5 listopada 2010
Breast Cancer Subtypes and Response to Systemic Treatment After Whole-Brain Radiotherapy in Patients
Anna Niwińska, MD, PhD, Magdalena Murawska, MSc and Katarzyna Pogoda, MD
The Maria Skłodowska-Curie Memorial Cancer Center and Institute of Oncology
BACKGROUND: The aim of this study was to assess the role of systemic treatment after whole-brain radiotherapy (WBRT) in immunohistochemically defined biological subsets of breast cancer patients with brain metastases.
METHODS: The group of 420 consecutive breast cancer patients with brain metastases treated at the same institution between the years of 2003 to 2009 was analyzed. Patients were divided into 4 immunohistochemically biological subsets, based on the levels of estrogen, progesterone, and human epidermal growth factor receptor 2 (HER2) receptors, and labeled as luminal A, luminal B, HER2, and triple-negative. Survival from brain metastases with and without systemic treatment after WBRT was calculated in 4 subsets. RESULTS: In the entire group, the median survival from brain metastases in patients without and with systemic treatment after WBRT was 3 and 10 months, respectively (P < .0001). In the triple-negative subset, the median survival from brain metastases with and without systemic treatment was 4 and 3 months (P ¼ .16), and in the luminal A subset, it was 12 and 3 months, respectively (P ¼ .003). In the luminal B subset, the median survival without further treatment, after chemotherapy and/or hormonal therapy, and after chemotherapy and/or hormonal therapy with targeted therapy was 2 months, 9 months, and 15 months, respectively (P < .0001). In the HER2 subset, the median survival was 4 months, 6 months, and 13 months, respectively (P < .0001). No significant response to systemic treatment was noted in the triple-negative breast cancer population. CONCLUSIONS: Systemic therapy, ordered after WBRT, appears to improve survival in patients with the luminal A, luminal B, and HER2 breast cancer subtypes. Targeted therapy was found to have an additional positive impact on survival. In patients with triple-negative breast cancer, the role of systemic treatment after WBRT appears to be less clear, and therefore this issue requires further investigation. Cancer 2010;116:4238–47. VC 2010 American Cancer Society.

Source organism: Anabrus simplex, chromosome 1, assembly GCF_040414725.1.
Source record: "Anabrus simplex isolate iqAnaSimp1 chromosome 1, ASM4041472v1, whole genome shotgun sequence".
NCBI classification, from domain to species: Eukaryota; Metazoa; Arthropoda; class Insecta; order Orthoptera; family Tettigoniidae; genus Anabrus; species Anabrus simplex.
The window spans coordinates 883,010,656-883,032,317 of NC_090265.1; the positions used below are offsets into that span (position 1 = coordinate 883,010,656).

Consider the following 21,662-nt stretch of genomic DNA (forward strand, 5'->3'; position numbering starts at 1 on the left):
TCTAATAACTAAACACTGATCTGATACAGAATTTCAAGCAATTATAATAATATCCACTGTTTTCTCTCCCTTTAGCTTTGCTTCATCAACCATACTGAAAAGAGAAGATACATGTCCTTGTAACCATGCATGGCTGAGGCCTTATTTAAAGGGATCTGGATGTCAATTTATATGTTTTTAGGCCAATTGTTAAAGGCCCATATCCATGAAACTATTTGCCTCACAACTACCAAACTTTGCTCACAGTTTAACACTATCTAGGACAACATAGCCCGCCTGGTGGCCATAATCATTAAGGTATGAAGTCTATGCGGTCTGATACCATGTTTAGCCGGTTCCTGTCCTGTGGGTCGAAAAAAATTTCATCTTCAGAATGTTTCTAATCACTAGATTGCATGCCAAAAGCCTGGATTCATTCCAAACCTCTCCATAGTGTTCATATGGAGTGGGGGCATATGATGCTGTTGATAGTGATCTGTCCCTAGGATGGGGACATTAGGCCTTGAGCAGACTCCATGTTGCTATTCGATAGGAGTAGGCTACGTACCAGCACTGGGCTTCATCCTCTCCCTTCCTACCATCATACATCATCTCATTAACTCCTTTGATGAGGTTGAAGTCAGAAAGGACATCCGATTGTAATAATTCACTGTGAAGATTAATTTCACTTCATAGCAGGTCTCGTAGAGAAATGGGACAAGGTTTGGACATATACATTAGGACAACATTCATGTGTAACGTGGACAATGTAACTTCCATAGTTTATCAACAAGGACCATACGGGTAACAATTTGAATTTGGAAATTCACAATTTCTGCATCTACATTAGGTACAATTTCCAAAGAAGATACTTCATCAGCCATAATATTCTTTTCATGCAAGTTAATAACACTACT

KEYWORDS: brain metastases, human epidermal growth factor receptor 2 (HER2)-positive breast cancer, triplenegative breast cancer, systemic treatment, whole-brain radiotherapy.